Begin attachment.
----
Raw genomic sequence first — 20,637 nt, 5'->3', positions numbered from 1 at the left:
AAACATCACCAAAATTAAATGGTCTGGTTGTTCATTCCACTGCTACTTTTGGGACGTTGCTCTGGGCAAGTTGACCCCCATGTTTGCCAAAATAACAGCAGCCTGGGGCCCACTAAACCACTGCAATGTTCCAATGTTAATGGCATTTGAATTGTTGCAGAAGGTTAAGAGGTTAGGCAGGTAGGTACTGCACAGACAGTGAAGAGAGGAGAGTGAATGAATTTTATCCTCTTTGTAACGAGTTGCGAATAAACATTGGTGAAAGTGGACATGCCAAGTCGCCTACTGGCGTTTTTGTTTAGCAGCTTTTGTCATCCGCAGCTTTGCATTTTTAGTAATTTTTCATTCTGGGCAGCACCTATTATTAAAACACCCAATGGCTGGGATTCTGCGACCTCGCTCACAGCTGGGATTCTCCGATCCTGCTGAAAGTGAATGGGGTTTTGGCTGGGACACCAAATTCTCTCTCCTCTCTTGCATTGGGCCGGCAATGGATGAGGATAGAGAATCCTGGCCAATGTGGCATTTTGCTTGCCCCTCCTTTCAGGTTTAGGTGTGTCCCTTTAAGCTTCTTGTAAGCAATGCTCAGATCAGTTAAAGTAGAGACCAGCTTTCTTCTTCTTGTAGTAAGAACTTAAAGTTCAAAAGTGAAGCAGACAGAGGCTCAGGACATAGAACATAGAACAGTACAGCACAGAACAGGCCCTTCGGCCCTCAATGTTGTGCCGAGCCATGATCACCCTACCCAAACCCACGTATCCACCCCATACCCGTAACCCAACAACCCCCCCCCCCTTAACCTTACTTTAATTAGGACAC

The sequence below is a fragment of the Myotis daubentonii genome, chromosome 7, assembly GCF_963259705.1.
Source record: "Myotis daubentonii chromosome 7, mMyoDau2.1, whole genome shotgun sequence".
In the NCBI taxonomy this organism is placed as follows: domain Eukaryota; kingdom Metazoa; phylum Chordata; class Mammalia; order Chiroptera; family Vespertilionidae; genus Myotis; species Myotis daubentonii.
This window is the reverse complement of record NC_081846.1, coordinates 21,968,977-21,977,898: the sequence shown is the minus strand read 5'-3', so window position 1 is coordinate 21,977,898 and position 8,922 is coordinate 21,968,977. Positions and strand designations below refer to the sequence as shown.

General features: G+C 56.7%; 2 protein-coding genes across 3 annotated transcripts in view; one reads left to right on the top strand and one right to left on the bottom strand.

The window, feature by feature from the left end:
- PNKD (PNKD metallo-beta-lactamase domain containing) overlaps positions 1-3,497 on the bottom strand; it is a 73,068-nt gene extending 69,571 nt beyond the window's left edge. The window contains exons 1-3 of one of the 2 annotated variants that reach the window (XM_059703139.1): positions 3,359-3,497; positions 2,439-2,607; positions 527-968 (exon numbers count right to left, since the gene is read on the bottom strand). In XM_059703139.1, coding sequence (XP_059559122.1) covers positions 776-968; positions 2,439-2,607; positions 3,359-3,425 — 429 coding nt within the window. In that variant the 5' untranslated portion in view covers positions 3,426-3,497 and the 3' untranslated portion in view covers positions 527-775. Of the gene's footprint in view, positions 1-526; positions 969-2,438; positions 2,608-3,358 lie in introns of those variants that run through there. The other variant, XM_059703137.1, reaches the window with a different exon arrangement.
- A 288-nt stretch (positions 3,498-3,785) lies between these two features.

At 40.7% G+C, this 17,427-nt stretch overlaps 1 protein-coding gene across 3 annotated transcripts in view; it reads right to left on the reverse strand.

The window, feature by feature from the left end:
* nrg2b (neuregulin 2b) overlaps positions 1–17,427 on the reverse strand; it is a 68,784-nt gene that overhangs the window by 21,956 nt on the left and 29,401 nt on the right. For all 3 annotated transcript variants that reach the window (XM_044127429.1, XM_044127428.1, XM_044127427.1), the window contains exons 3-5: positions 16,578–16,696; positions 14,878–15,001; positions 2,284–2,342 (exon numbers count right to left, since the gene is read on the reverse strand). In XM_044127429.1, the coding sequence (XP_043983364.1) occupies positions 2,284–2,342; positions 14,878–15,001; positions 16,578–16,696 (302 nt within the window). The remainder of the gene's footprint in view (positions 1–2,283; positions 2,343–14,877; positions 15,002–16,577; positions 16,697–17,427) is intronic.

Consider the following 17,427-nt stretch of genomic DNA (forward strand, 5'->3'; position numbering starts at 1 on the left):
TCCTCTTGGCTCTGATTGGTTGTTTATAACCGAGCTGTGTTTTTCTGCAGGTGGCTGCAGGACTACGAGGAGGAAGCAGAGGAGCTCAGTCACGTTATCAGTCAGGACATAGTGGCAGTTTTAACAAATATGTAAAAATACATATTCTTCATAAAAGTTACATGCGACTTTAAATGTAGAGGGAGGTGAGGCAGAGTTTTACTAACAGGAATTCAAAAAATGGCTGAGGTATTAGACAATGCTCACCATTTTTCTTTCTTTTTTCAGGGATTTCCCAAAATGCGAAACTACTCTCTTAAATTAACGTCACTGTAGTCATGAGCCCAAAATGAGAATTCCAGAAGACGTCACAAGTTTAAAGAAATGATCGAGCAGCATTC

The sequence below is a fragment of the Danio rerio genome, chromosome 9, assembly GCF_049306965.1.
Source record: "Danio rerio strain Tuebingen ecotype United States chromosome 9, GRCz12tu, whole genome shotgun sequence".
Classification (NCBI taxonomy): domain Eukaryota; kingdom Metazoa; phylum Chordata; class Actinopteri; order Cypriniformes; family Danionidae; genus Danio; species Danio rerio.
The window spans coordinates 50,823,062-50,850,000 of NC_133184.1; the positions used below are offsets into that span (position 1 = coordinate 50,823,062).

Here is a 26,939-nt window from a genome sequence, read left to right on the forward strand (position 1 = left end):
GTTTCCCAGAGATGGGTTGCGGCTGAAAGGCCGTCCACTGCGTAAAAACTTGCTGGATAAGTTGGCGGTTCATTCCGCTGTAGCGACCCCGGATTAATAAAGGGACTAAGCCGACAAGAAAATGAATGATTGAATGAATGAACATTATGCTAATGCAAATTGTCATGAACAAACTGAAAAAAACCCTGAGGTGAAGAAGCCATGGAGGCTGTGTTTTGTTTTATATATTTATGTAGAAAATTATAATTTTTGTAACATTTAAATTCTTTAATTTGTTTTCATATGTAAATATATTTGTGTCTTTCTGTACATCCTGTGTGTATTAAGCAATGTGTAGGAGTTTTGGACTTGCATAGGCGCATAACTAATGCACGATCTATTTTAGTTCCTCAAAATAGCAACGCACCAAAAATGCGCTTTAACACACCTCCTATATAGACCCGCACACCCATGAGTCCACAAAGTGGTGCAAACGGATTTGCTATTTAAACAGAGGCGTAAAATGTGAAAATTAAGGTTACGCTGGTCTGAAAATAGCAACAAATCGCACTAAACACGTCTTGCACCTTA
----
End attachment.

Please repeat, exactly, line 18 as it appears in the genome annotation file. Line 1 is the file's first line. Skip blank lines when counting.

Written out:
Classification (NCBI taxonomy): domain Eukaryota; kingdom Metazoa; phylum Chordata; class Actinopteri; order Cypriniformes; family Danionidae; genus Danio; species Danio rerio.